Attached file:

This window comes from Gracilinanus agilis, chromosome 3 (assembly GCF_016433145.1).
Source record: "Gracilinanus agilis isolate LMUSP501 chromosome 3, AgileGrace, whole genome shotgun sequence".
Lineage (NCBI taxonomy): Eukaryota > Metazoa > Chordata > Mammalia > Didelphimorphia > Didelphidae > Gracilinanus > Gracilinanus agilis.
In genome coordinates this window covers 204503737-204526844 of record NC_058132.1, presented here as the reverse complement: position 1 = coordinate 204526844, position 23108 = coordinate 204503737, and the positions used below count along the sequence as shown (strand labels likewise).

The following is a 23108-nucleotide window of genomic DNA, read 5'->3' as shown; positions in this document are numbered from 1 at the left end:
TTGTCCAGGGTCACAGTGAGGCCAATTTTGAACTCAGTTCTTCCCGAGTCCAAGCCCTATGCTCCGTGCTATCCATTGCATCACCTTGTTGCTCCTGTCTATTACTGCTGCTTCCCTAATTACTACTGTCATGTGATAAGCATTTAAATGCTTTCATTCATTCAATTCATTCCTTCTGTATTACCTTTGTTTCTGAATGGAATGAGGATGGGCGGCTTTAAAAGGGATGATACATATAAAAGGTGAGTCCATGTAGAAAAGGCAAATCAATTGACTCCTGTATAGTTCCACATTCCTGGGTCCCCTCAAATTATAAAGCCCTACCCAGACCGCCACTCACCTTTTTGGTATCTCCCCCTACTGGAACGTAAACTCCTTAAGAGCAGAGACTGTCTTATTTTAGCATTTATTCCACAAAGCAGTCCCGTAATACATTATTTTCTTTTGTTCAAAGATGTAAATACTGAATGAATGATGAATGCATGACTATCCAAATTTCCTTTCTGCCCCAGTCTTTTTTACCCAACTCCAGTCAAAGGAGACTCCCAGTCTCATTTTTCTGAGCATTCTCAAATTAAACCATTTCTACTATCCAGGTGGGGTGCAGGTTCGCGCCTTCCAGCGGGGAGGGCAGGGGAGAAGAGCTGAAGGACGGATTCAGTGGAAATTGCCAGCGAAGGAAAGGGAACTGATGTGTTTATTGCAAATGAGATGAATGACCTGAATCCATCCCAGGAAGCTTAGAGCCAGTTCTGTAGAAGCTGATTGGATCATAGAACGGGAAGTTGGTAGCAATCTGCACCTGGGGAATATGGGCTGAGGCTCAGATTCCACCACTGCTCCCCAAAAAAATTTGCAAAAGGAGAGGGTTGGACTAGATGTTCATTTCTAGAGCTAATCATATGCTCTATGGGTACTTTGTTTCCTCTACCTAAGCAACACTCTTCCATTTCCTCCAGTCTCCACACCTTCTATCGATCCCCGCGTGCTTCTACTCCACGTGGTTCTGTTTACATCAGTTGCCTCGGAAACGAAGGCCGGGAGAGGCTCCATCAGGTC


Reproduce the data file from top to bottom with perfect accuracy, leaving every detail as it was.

This window comes from Gracilinanus agilis, chromosome 3 (assembly GCF_016433145.1).
Source record: "Gracilinanus agilis isolate LMUSP501 chromosome 3, AgileGrace, whole genome shotgun sequence".
Lineage (NCBI taxonomy): Eukaryota > Metazoa > Chordata > Mammalia > Didelphimorphia > Didelphidae > Gracilinanus > Gracilinanus agilis.
In genome coordinates this window covers 204503737-204526844 of record NC_058132.1, presented here as the reverse complement: position 1 = coordinate 204526844, position 23108 = coordinate 204503737, and the positions used below count along the sequence as shown (strand labels likewise).

The following is a 23108-nucleotide window of genomic DNA, read 5'->3' as shown; positions in this document are numbered from 1 at the left end:
TTGTCCAGGGTCACAGTGAGGCCAATTTTGAACTCAGTTCTTCCCGAGTCCAAGCCCTATGCTCCGTGCTATCCATTGCATCACCTTGTTGCTCCTGTCTATTACTGCTGCTTCCCTAATTACTACTGTCATGTGATAAGCATTTAAATGCTTTCATTCATTCAATTCATTCCTTCTGTATTACCTTTGTTTCTGAATGGAATGAGGATGGGCGGCTTTAAAAGGGATGATACATATAAAAGGTGAGTCCATGTAGAAAAGGCAAATCAATTGACTCCTGTATAGTTCCACATTCCTGGGTCCCCTCAAATTATAAAGCCCTACCCAGACCGCCACTCACCTTTTTGGTATCTCCCCCTACTGGAACGTAAACTCCTTAAGAGCAGAGACTGTCTTATTTTAGCATTTATTCCACAAAGCAGTCCCGTAATACATTATTTTCTTTTGTTCAAAGATGTAAATACTGAATGAATGATGAATGCATGACTATCCAAATTTCCTTTCTGCCCCAGTCTTTTTTACCCAACTCCAGTCAAAGGAGACTCCCAGTCTCATTTTTCTGAGCATTCTCAAATTAAACCATTTCTACTATCCAGGTGGGGTGCAGGTTCGCGCCTTCCAGCGGGGAGGGCAGGGGAGAAGAGCTGAAGGACGGATTCAGTGGAAATTGCCAGCGAAGGAAAGGGAACTGATGTGTTTATTGCAAATGAGATGAATGACCTGAATCCATCCCAGGAAGCTTAGAGCCAGTTCTGTAGAAGCTGATTGGATCATAGAACGGGAAGTTGGTAGCAATCTGCACCTGGGGAATATGGGCTGAGGCTCAGATTCCACCACTGCTCCCCAAAAAAATTTGCAAAAGGAGAGGGTTGGACTAGATGTTCATTTCTAGAGCTAATCATATGCTCTATGGGTACTTTGTTTCCTCTACCTAAGCAACACTCTTCCATTTCCTCCAGTCTCCACACCTTCTATCGATCCCCGCGTGCTTCTACTCCACGTGGTTCTGTTTACATCAGTTGCCTCGGAAACGAAGGCCGGGAGAGGCTCCATCAGGTC